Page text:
Sunday, January 24, 2010

Isaiah May Fights in Court For Life





There is a world full of developed nations who have for years had a single payer health care system such as the one Americans have been discussing since Obama became President. It is a complex issue. Many Americans are already covered. A significant number are not. We are a leader in research and development. For those who have health insurance, delivery of services is quick and efficient. There are too many people who are not covered. But destroying the system we have could make things difficult for everyone.

One of the thorniest issues is that of rationing health care, of deciding when doctors should walk away from a living patient. The Canadian courts and medical bureaucracy are dealing with just such a situation.

Isaiah James May is a baby boy whose continued survival is at the center of a battle between his parents and Canada's medical bureaucracy. When he was born on October 24, 2009, his umbilical cord was wrapped around his neck, depriving his brain of oxygen. World Net Daily quotes as follows the letter from the Alberta Health Services in which they gave their reasons for terminating life support.


"There is no hope of recovery for Isaiah," reads a letter from Alberta Health Services delivered to Isaiah's parents and dated one week before the health care system intended to pull the plug on the baby it has determined irreparably brain damaged.

"Your treating physicians regretfully have come to the conclusion that withdrawal of active treatment is medically reasonable, ethically responsible and appropriate," the letter states. "We must put the interests of your son foremost, and it is in his best interests to discontinue mechanical ventilation support."




The parents, Isaac and Rebecca May promptly appealed the deadline, citing developmental milestones reached by Isaiah such as pupil dilation, opening his eyes and moving his limbs. He has defied predictions by gaining weight and growing. Mr. and Mrs. May took their son's case to Canada's courts. They have until January 27 to appear in court with an independent expert who will deliver a report of Isaiah May's prognosis. This report will determine whether or not Isaiah receives continued life support.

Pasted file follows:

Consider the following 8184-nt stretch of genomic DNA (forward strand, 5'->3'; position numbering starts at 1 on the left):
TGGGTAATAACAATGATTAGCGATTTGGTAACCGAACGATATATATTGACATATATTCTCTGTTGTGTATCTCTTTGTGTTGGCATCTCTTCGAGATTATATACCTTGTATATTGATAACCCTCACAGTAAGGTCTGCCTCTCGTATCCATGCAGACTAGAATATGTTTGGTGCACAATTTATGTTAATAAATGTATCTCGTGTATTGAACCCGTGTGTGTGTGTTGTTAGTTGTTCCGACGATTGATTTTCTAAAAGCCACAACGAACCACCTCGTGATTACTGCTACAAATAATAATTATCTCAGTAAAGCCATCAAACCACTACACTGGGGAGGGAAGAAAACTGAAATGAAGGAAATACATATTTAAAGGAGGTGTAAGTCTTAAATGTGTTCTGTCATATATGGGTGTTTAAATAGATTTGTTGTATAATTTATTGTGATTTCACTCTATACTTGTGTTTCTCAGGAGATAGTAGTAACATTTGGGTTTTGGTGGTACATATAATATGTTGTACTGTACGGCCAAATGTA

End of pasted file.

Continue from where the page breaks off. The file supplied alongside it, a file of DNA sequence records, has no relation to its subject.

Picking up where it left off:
The parents had sought a 90 day reprieve. Alberta Health Services wanted to wrap up a decision in 30 days. Isaiah has defied predictions that he would never urinate, grow or even live past 3 days. The parents are praying for continued miracles and continued divine intervention.

Every society makes displays of its commitment to core values. A statue in the park, a light display on a government office building and national holidays commemorate everything from the founding of a nation to its war dead, from its workers to its feelings of gratitude to G-d.

A core value that separates modern nations from Sparta and from Pol Pot's Cambodia is the idea that a human being is more than a profit loss statement. Civil law is predicated upon the belief that our lives are entrusted to us but do not totally belong to us. That belief inspires the prohibition in most jurisdictions against committing suicide.

There is something profoundly dehumanising about sitting in judgement over the value of a life. It reduces a human life to the level of a corporation being dissolved in bankruptcy court. There is a malignant temptation in human nature to view those of lesser means and abilities as children of a lesser god. This ultimately demeans us all.

The border between the disabled and the dependent is not a towering wall. Every day, those of us who are robust and healthy slip past the border separating those who are healthy and economically productive from those who are disabled and incapable of being economically productive. Indeed, the traffic sometimes goes in both directions. There have been miraculous recoveries from vegetative states. The presence of hope from knowing that we do not know everything keeps us humble and protects us from despair.

Everyone should be encouraged to fight death as long as they wish to do so. To cling to life and the hope that it will be good is a primal urge. It is an illusion to believe that those who cling in the face of diminished hope are taking from the rest of us. To the contrary, they are enduring that the times of our lives that are racked with pain and infirmity will have dignity and meaning.

The Mays deserve our prayers, encouragement and support. Theirs is a battle for hope and for a future for their son. It is ultimately a battle that we will all face. In encouraging them, we are giving solace to those who in the future will fight for life against daunting odds. A life is not a profit loss statement. It is a gift on loan from G-d. If we lose sight of that, we are all diminished.




video

http://www.youtube.com/watch?v=PyWiE1vNSxU&feature=related Sphere: Related Content

No comments: